A Sexular Stage
The stage is now set for a very public divide in evangelicalism around the best pastoral approach to those church participants who are advocates of the Sexular Age, or who find themselves struggling with sexual sins that the wider culture celebrates. And once again it’s been done from a big stage. A very big stage. The North Point church stage of one of the best communicators in the business.
A lot has been said about Andy Stanley’s recent sermon at North Point on sexual practice, particularly homosexual sexual practice, in the church and the pastoral implications of what appears to be a shape-shifting pastoral strategy.
And a lot has been said about it in the context of a big-stage pastor leading the way for what, I suspect, will be the practice of other small-stage pastors grappling with the issue. Stanley has created some oxygen for other lesser-lights to come out and say “Phew, glad someone said it.”
Though having said that, my recent article on a smaller Australian church in Sydney on this issue among evangelicals, shows that the lesser-lights are not waiting around. The heat that particular article generated shows that smaller stages are also on the next stage-coach out of Orthodoxy Town towards the bright lights of the Sexular Age.
And the responses on Facebook in particular, not to mention some of the off-line hard conversations I had to have, indicated that the historically orthodox approach to this matter is train-wrecking people’s lives.
But not so fast, there are serious problems with that approach, both for life in this age, and the age-to-come. Serious theological and pastoral problems. Shipwreck your faith in the New Testament times: Trainwreck it in the 21st century. Both end up in the same place.
A Sexular Strategy
That strategy today seems to be “In private admit that our theological grid does not admit any sexual practice outside marriage, but be affirming publicly for the sake of pastoral care.” In other words a kind of “bait and switch” in which, if we keep people around us long enough, they will eventually realise that the higher calling is to a life of heterosexual monogamy within marriage, or a life of celibate singleness outside marriage.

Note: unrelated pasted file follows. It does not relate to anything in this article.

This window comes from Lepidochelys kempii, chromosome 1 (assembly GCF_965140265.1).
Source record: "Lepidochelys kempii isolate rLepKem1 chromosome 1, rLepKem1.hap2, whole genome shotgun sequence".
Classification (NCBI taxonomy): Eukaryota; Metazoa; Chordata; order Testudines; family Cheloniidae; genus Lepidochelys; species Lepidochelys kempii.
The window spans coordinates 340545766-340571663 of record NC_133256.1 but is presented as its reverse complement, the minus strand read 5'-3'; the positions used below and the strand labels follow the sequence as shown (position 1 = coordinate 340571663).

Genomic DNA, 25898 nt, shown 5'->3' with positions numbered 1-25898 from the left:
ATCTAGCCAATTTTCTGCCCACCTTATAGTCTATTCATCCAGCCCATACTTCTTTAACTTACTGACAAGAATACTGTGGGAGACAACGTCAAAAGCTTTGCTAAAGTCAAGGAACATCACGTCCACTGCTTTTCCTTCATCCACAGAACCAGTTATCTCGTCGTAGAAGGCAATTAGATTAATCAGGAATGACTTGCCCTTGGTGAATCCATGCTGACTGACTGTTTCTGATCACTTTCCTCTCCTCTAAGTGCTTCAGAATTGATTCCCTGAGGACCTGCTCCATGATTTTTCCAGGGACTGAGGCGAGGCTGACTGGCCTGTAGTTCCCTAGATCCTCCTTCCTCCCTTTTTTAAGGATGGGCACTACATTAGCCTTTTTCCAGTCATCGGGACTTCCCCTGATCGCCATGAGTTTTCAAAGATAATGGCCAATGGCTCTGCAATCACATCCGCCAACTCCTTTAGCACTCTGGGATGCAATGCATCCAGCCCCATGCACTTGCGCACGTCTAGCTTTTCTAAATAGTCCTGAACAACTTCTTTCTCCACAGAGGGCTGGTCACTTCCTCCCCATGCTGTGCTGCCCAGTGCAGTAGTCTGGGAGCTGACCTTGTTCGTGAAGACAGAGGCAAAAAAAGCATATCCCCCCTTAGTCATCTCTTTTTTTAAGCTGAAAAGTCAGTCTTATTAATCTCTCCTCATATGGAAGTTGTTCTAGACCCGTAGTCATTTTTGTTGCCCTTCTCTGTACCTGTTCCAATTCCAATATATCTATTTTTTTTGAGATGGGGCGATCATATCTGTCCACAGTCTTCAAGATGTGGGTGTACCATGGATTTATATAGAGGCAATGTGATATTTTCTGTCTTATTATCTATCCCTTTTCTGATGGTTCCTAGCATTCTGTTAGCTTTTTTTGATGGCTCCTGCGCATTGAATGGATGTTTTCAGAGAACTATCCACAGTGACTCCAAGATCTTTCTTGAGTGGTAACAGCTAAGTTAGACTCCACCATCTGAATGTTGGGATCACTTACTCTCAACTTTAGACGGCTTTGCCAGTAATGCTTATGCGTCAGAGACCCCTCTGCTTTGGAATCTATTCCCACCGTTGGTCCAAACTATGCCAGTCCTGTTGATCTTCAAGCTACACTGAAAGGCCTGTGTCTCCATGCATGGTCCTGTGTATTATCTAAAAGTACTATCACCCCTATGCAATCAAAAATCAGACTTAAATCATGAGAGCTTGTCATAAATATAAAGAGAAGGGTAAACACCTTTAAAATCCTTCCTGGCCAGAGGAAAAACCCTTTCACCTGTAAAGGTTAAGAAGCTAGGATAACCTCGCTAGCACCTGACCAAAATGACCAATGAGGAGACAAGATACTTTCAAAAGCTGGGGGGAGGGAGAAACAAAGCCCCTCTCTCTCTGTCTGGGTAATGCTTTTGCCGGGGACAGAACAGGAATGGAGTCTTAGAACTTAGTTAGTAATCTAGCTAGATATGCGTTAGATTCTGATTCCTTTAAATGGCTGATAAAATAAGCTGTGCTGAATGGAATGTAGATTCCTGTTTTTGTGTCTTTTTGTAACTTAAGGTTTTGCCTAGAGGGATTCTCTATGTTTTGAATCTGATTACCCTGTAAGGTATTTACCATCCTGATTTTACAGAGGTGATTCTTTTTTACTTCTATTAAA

That’s what Andy Stanley has been looking for – the silver bullet that will (1) affirm the biblical truth about marriage from the front of the stage as a public declaration, yet (2) maintain space for relationships to continue with people who neither affirm, nor indeed practice that.
Of course, the first problem is that this strategy overlooks the “What you attract people with is what you attract them to.” concern. At which point do you tell the people in front of you looking for their gay relationship to be affirmed or celebrated, or looking to be small group leaders, that “Actually no we don’t affirm that, and that really we’ve been taking you for a ride”? It does no honour to either party.
Though what is more likely to happen, sadly, is that over time Stanley and his church will change their private theological grid to align with their public strategy. After all, if this is working, then it must be right. Right?
Which simply means that our biggest problem in modern Western evangelicals is not sexuality, it’s pragmatism. If something works, or seems to work, then it follows that it is a morally superior way of doing things. That’s the default. Outcomes are all that matter. Missional outcomes in particular, whatever that means. The stage was set for this issue to dominate that framework, and here we are.
The term “mission” has been used to cover all sorts of dubious methods and theologies, so much so that we’ve drunk the Kool Aid to the point we no longer can differentiate between success and faithfulness. That this now includes a bait and switch strategy around sexuality simply shows that pragmatism is the real winner here.
The second problem, of course, is -as I said – that this approach it is not particularly honest. Why affirm something privately that you can’t uphold publicly? Have some intestinal fortitude and stop halting between two opinions man!